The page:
In this previous instalment of LoyarBurokking for the Bar, K. Shanmuga made a few modest requests to improve the conditions of practice. Here is a less modest and a touch outrageous suggestion that would improve the rate of case disposal in the courts.
There are many things we expect the Bar Council to do. Many are beyond its abilities, but we like to harass them about getting it done anyway. Here is a suggestion the Bar Council should consider proposing to the Courts to improve working conditions at the Bar and maybe even prompt a closer working relationship with the courts.
And before any of my friends in the Bar Council or relevant State Committee ask: Hells no, I’m not joining any task force or steering committee to implement this. I didn’t stand for election – you did. So get busy with some of this exciting suggestion that I have spent considerable time and effort crafting with regards to the mode of trial.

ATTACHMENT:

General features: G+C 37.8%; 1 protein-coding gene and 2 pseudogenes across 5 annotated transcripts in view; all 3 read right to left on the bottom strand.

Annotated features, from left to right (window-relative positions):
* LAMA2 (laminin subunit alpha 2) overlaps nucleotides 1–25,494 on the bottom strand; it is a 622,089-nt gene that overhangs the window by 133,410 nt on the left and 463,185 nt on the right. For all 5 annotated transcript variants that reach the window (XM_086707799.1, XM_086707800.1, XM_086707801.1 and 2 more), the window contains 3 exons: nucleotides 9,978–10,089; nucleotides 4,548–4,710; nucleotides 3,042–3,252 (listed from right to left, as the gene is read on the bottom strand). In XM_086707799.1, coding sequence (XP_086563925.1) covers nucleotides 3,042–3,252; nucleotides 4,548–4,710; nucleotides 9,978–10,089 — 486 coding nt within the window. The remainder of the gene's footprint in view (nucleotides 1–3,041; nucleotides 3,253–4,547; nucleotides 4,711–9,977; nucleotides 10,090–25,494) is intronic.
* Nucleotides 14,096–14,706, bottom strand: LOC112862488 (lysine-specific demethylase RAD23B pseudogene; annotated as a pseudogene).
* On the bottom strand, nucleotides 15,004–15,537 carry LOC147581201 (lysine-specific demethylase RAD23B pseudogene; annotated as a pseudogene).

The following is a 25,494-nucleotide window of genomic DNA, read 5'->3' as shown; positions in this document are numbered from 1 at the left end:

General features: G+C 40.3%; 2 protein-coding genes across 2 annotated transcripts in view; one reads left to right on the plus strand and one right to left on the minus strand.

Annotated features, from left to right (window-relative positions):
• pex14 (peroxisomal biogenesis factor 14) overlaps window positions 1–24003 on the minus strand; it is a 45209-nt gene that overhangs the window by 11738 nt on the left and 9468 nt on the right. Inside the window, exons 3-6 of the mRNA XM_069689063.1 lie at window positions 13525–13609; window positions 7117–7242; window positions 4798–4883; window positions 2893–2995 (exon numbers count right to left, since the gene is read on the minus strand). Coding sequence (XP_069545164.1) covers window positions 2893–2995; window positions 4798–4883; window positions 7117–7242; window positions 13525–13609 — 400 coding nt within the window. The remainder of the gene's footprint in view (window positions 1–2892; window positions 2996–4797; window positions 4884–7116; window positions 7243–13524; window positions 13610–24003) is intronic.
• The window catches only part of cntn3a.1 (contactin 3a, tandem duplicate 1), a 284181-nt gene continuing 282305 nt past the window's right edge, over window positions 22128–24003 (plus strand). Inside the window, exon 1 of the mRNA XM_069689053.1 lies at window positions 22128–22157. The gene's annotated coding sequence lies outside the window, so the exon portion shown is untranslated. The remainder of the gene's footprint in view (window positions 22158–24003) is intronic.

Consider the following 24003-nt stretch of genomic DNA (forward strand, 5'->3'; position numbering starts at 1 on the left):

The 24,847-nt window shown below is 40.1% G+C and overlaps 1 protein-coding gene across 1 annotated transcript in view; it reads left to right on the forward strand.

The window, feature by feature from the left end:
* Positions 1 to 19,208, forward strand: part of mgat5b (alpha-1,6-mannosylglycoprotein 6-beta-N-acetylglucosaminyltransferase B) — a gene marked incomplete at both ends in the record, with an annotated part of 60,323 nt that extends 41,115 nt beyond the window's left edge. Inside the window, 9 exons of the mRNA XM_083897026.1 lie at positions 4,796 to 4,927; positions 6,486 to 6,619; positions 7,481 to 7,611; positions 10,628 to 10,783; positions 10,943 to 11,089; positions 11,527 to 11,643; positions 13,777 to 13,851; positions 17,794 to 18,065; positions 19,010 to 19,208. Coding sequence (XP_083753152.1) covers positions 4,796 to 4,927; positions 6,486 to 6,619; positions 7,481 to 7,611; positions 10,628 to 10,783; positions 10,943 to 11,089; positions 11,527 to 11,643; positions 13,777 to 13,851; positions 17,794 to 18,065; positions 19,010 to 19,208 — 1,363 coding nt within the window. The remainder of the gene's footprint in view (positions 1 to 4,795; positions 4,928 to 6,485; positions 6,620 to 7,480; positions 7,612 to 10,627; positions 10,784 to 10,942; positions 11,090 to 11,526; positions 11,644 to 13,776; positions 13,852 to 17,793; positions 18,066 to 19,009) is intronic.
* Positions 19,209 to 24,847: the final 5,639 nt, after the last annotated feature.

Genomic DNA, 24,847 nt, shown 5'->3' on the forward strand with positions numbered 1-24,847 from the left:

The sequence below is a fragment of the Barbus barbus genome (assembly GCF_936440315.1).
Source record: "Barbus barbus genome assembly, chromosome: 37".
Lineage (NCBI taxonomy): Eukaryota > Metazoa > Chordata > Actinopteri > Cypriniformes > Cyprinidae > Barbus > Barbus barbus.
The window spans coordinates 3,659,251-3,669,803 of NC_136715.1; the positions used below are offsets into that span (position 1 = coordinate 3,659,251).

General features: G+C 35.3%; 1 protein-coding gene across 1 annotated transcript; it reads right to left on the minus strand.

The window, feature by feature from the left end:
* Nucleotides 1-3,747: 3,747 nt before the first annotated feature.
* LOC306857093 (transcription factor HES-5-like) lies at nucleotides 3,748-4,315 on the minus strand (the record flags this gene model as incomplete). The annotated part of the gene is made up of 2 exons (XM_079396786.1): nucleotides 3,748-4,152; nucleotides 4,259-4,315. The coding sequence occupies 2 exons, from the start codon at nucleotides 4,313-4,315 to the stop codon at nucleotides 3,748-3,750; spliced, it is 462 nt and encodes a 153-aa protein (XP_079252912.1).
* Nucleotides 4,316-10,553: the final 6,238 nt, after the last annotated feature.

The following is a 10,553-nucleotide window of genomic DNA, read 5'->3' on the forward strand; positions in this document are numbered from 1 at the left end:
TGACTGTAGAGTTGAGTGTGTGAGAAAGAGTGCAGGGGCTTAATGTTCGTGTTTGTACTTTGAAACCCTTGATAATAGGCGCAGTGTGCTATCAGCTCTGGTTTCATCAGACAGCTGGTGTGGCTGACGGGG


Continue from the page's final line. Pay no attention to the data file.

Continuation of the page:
With the current judicial emphasis on expeditiousness over trivial ornaments like justice, adequate notice, fairness, reasonableness, mercy and common sense, the time honoured method of deciding a cases through a fair hearing, after listening to submissions and then producing a reasoned sensible written judgment is clearly unhelpful. To some judges, the process of justice is a hindrance to the disposal of a case. These judges tend to confuse between deciding and disposing a case. Deciding a case requires adherence to that time honoured method. Disposing a case requires thick skin and little sensitivity to the justice of the case and its litigants. As a Federal Court judge described it, ‘Rough justice.’ His Lordship didn’t define it but as they say in the gutter, Justice roughed is justice fluffed.
With the Chief Justice’s reforms moving speedily along without regard for human biology, psychology or justice, it is only a matter of time before the filing of a Statement of Claim or Statement of Defence will soon prove a hindrance. After all, under the Rules parties are given up to a month to file and exchange their pleadings. What an utter waste of time! You could finish a case in 3 weeks if the case management directions were punishing enough. Clearly the heart of these current reforms are the disposal of cases, the way you dispose rubbish. Quickly, cleanly, with minimum fuss.